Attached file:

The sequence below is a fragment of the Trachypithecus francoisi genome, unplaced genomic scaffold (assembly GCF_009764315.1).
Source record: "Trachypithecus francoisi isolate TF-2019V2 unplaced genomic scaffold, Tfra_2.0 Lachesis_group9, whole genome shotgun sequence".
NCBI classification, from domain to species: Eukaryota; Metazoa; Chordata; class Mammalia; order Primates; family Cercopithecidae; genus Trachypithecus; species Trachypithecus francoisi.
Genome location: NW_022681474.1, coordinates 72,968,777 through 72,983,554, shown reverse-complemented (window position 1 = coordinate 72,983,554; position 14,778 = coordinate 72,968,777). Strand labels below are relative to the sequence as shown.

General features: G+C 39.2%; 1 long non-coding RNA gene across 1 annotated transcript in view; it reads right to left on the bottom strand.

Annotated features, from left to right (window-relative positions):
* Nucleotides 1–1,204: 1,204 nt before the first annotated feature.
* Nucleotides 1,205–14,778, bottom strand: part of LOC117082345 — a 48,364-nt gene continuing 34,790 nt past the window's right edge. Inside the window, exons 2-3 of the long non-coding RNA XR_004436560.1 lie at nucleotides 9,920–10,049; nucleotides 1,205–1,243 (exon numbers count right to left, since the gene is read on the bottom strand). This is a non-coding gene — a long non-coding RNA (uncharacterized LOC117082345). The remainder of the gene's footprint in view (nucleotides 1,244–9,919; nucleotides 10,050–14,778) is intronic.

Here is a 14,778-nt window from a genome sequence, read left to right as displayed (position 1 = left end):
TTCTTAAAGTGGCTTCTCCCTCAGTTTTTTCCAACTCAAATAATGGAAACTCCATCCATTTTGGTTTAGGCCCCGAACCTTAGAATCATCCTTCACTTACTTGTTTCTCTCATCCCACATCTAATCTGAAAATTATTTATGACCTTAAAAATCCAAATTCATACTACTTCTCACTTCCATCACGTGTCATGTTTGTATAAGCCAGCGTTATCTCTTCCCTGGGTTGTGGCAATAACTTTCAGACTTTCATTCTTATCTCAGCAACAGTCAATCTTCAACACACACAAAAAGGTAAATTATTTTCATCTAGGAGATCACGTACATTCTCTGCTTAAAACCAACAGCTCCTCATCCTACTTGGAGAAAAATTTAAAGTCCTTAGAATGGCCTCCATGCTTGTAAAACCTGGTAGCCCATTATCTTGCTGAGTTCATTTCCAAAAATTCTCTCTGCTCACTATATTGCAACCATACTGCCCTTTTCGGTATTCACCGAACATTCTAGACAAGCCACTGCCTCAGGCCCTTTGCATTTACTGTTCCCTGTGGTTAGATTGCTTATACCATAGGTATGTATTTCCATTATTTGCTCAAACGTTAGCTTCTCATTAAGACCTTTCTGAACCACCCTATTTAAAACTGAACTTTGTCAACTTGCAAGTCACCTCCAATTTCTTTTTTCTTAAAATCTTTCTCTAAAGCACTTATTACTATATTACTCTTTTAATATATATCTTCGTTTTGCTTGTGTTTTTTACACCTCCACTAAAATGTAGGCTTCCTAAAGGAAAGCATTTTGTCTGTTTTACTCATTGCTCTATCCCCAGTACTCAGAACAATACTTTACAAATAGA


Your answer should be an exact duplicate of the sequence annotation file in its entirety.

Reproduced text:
The sequence below is a fragment of the Trachypithecus francoisi genome, unplaced genomic scaffold (assembly GCF_009764315.1).
Source record: "Trachypithecus francoisi isolate TF-2019V2 unplaced genomic scaffold, Tfra_2.0 Lachesis_group9, whole genome shotgun sequence".
NCBI classification, from domain to species: Eukaryota; Metazoa; Chordata; class Mammalia; order Primates; family Cercopithecidae; genus Trachypithecus; species Trachypithecus francoisi.
Genome location: NW_022681474.1, coordinates 72,968,777 through 72,983,554, shown reverse-complemented (window position 1 = coordinate 72,983,554; position 14,778 = coordinate 72,968,777). Strand labels below are relative to the sequence as shown.

General features: G+C 39.2%; 1 long non-coding RNA gene across 1 annotated transcript in view; it reads right to left on the bottom strand.

Annotated features, from left to right (window-relative positions):
* Nucleotides 1–1,204: 1,204 nt before the first annotated feature.
* Nucleotides 1,205–14,778, bottom strand: part of LOC117082345 — a 48,364-nt gene continuing 34,790 nt past the window's right edge. Inside the window, exons 2-3 of the long non-coding RNA XR_004436560.1 lie at nucleotides 9,920–10,049; nucleotides 1,205–1,243 (exon numbers count right to left, since the gene is read on the bottom strand). This is a non-coding gene — a long non-coding RNA (uncharacterized LOC117082345). The remainder of the gene's footprint in view (nucleotides 1,244–9,919; nucleotides 10,050–14,778) is intronic.

Here is a 14,778-nt window from a genome sequence, read left to right as displayed (position 1 = left end):
TTCTTAAAGTGGCTTCTCCCTCAGTTTTTTCCAACTCAAATAATGGAAACTCCATCCATTTTGGTTTAGGCCCCGAACCTTAGAATCATCCTTCACTTACTTGTTTCTCTCATCCCACATCTAATCTGAAAATTATTTATGACCTTAAAAATCCAAATTCATACTACTTCTCACTTCCATCACGTGTCATGTTTGTATAAGCCAGCGTTATCTCTTCCCTGGGTTGTGGCAATAACTTTCAGACTTTCATTCTTATCTCAGCAACAGTCAATCTTCAACACACACAAAAAGGTAAATTATTTTCATCTAGGAGATCACGTACATTCTCTGCTTAAAACCAACAGCTCCTCATCCTACTTGGAGAAAAATTTAAAGTCCTTAGAATGGCCTCCATGCTTGTAAAACCTGGTAGCCCATTATCTTGCTGAGTTCATTTCCAAAAATTCTCTCTGCTCACTATATTGCAACCATACTGCCCTTTTCGGTATTCACCGAACATTCTAGACAAGCCACTGCCTCAGGCCCTTTGCATTTACTGTTCCCTGTGGTTAGATTGCTTATACCATAGGTATGTATTTCCATTATTTGCTCAAACGTTAGCTTCTCATTAAGACCTTTCTGAACCACCCTATTTAAAACTGAACTTTGTCAACTTGCAAGTCACCTCCAATTTCTTTTTTCTTAAAATCTTTCTCTAAAGCACTTATTACTATATTACTCTTTTAATATATATCTTCGTTTTGCTTGTGTTTTTTACACCTCCACTAAAATGTAGGCTTCCTAAAGGAAAGCATTTTGTCTGTTTTACTCATTGCTCTATCCCCAGTACTCAGAACAATACTTTACAAATAGA